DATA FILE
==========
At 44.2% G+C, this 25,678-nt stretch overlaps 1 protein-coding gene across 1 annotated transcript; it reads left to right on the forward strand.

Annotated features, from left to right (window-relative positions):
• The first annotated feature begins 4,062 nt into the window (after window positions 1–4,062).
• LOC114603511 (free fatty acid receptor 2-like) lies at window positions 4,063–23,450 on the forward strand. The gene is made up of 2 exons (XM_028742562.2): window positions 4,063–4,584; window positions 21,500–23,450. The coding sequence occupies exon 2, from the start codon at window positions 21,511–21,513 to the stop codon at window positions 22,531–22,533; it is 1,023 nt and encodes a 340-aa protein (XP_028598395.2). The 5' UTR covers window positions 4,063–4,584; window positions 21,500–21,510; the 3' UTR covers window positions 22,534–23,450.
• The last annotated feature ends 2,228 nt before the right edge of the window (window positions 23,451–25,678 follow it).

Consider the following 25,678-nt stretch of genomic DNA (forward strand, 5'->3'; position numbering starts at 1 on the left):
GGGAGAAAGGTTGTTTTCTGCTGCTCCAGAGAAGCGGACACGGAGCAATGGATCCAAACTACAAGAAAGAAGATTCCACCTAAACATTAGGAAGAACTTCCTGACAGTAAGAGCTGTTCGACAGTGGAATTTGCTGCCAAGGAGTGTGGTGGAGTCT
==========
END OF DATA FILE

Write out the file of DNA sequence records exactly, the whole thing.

At 44.2% G+C, this 25,678-nt stretch overlaps 1 protein-coding gene across 1 annotated transcript; it reads left to right on the forward strand.

Annotated features, from left to right (window-relative positions):
• The first annotated feature begins 4,062 nt into the window (after window positions 1–4,062).
• LOC114603511 (free fatty acid receptor 2-like) lies at window positions 4,063–23,450 on the forward strand. The gene is made up of 2 exons (XM_028742562.2): window positions 4,063–4,584; window positions 21,500–23,450. The coding sequence occupies exon 2, from the start codon at window positions 21,511–21,513 to the stop codon at window positions 22,531–22,533; it is 1,023 nt and encodes a 340-aa protein (XP_028598395.2). The 5' UTR covers window positions 4,063–4,584; window positions 21,500–21,510; the 3' UTR covers window positions 22,534–23,450.
• The last annotated feature ends 2,228 nt before the right edge of the window (window positions 23,451–25,678 follow it).

Consider the following 25,678-nt stretch of genomic DNA (forward strand, 5'->3'; position numbering starts at 1 on the left):
GGGAGAAAGGTTGTTTTCTGCTGCTCCAGAGAAGCGGACACGGAGCAATGGATCCAAACTACAAGAAAGAAGATTCCACCTAAACATTAGGAAGAACTTCCTGACAGTAAGAGCTGTTCGACAGTGGAATTTGCTGCCAAGGAGTGTGGTGGAGTCT